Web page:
“‘Their religion,’ said his lordship, ‘seems to be spreading very much. Lady B. is a great one among them, and much looked up to. She and I used to have a great many discussions on religion, and some of our differences arose from this point; but on comparing all the points together, I found that her religion was very similar to mine.’

“I said I was exceedingly sorry to hear that her ladyship was among such a set, and I hoped that ere long she would see her error and danger. ‘But,’ I added, ‘were thousands more of the great, and the noble, and the learned among them, Christianity will stand and raise its head with ultimate success from amidst the ruins of superstition, ignorance, idolatry, and damnable heresies.’”

We hope that Lady Byron has escaped from the Socinians, who are, in every point of view, the most disgusting sect of mock religionists that ever appeared. Lord B. was mistaken in thinking them on the increase—they are daily diminishing.

Another—because it connects somehow with the above, and is curious besides.

“The conversation turned upon the Socinians, and I was accused by some of the party of being too severe on this sect,—that my opinions were too exclusive and narrow, and less-candid and charitable in judging of others than they should be. I affirmed that this was a mistake. ‘That I pretended not to judge of the final and eternal state of any one, but that there were opinions and practices, which, when judged by the Bible, rendered those who held them incapable of obtaining eternal happiness; since God had declared certain characters should not enter into the kingdom of heaven. We believe what God has said. Had he said, that after a certain time passed elsewhere, the unrepenting wicked, after due punishment, should be cleansed and raised to heaven, we would have believed it, and rejoiced in the idea: but God
Dr. Kennedy and Lord Byron7
has said otherwise, and the will of the Christian is, to yield to the will of God. Whatever he does is right. If it depended on me, judging by mere feelings of humanity, I would have all saved. Nay, I would go further than you,—I would have no hell at all; but would pardon all, purify all, and send all to equal happiness.’ ‘Nay,’ exclaimed some of them, ‘I would not save all.’ ‘I would save,’ cried his Lordship, ‘my
sister and my daughter, and some of my friends,—and a few others, and let the rest shift for themselves.’ ‘And your wife also,’ I exclaimed. ‘No,’ he said. ‘But your wife, surely you would save your wife?’ ‘Well,’ he said, ‘I would save her too, if you like.’”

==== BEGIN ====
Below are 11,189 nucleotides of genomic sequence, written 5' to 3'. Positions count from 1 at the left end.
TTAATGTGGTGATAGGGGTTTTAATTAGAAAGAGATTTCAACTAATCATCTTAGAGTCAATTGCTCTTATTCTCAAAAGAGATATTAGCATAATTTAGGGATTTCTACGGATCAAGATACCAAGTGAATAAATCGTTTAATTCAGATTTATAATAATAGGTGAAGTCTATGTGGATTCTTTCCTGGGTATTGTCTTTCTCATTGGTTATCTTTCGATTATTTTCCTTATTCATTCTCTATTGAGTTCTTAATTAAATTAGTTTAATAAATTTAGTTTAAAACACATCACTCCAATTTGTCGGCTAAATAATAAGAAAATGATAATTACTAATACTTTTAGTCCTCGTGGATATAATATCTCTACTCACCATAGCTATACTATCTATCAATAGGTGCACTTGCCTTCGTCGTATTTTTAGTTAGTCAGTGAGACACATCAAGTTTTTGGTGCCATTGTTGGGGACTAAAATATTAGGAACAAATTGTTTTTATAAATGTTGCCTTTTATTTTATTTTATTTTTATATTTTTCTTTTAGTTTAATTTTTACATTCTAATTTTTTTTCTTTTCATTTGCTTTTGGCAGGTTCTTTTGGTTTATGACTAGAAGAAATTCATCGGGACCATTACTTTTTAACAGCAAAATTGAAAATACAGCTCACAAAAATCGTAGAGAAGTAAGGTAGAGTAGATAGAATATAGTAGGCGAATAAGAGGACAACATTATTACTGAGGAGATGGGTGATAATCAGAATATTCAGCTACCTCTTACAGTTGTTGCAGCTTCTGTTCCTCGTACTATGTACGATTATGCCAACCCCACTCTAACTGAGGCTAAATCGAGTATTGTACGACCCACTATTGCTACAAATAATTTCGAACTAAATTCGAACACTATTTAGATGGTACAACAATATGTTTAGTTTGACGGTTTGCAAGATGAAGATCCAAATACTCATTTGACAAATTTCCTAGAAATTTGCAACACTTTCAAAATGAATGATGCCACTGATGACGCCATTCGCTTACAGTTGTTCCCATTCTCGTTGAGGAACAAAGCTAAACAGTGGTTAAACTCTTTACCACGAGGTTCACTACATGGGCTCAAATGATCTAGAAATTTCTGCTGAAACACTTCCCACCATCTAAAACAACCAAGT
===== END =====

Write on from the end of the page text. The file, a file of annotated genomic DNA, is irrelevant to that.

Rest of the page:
This sounds cruel: but as Dr. Kennedy is not alive, (he died in the West Indies in 1827,) we cannot tell how it was said, and that makes all the difference.

There is some amusing literary matter in the book, but with that we shall not meddle. We give Dr. Kennedy’s description of Lord Byron’s person and manner, without offering any comment:—

Lord B. was rather above the middle size; his countenance was fine, and indicated intelligence, but especially benevolence. His forehead was large and ample, his eyes were of a grey colour, his nose well-proportioned, his mouth wide, and his chin projecting; his hair was light brown, inclining to grey, particularly about the temples; his appearance was full and robust. He had high shirt collars, sometimes embroidered, but without frills; he wore often nankeen jacket and trowsers, sometimes a plaid jacket; he generally wore a gold chain about his neck, on which a locket was suspended, and the end of the chain was placed in his waistcoat pocket, and a cameo, with the head of Napoleon.

“His countenance generally exhibited a smile, or a look of softness, and thoughtfulness; and when animated in conversation, there was a keen and perçant expression of eye, with a slight colour in his face, which was usually pale and clear.

“He spoke with energy, vivacity, and freedom; his utterance was rapid, and varied in its intonations; his language was select, forcible, and pure; and his ideas were expressed with unusual ease and propriety. His voice was soft and melodious, to a degree which at first appeared to be the result of affectation. His manners were dignified and well-bred; he was invariably polite.